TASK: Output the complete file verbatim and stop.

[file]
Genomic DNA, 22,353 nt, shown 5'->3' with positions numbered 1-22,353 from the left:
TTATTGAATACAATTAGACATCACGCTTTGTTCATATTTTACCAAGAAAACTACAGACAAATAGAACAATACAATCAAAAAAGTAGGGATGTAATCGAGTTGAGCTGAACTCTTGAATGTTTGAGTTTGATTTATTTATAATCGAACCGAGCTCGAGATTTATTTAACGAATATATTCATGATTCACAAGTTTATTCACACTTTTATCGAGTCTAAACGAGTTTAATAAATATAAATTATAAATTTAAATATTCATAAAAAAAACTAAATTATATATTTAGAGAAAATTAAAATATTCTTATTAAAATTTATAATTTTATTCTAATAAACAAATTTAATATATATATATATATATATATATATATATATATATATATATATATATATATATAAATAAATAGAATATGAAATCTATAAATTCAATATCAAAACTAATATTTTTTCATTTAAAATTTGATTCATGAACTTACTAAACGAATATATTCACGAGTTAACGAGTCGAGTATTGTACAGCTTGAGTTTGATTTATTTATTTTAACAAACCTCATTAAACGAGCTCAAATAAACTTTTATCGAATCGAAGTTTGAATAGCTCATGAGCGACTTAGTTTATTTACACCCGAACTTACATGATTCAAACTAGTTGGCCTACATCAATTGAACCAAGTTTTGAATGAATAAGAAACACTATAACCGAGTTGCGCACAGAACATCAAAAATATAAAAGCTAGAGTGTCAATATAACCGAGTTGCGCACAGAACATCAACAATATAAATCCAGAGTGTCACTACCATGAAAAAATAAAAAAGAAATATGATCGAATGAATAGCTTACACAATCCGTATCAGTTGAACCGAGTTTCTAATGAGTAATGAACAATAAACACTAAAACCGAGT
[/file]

Genomic DNA, 22,353 nt, shown 5'->3' with positions numbered 1-22,353 from the left:
TTATTGAATACAATTAGACATCACGCTTTGTTCATATTTTACCAAGAAAACTACAGACAAATAGAACAATACAATCAAAAAAGTAGGGATGTAATCGAGTTGAGCTGAACTCTTGAATGTTTGAGTTTGATTTATTTATAATCGAACCGAGCTCGAGATTTATTTAACGAATATATTCATGATTCACAAGTTTATTCACACTTTTATCGAGTCTAAACGAGTTTAATAAATATAAATTATAAATTTAAATATTCATAAAAAAAACTAAATTATATATTTAGAGAAAATTAAAATATTCTTATTAAAATTTATAATTTTATTCTAATAAACAAATTTAATATATATATATATATATATATATATATATATATATATATATATATATATATATAAATAAATAGAATATGAAATCTATAAATTCAATATCAAAACTAATATTTTTTCATTTAAAATTTGATTCATGAACTTACTAAACGAATATATTCACGAGTTAACGAGTCGAGTATTGTACAGCTTGAGTTTGATTTATTTATTTTAACAAACCTCATTAAACGAGCTCAAATAAACTTTTATCGAATCGAAGTTTGAATAGCTCATGAGCGACTTAGTTTATTTACACCCGAACTTACATGATTCAAACTAGTTGGCCTACATCAATTGAACCAAGTTTTGAATGAATAAGAAACACTATAACCGAGTTGCGCACAGAACATCAAAAATATAAAAGCTAGAGTGTCAATATAACCGAGTTGCGCACAGAACATCAACAATATAAATCCAGAGTGTCACTACCATGAAAAAATAAAAAAGAAATATGATCGAATGAATAGCTTACACAATCCGTATCAGTTGAACCGAGTTTCTAATGAGTAATGAACAATAAACACTAAAACCGAGT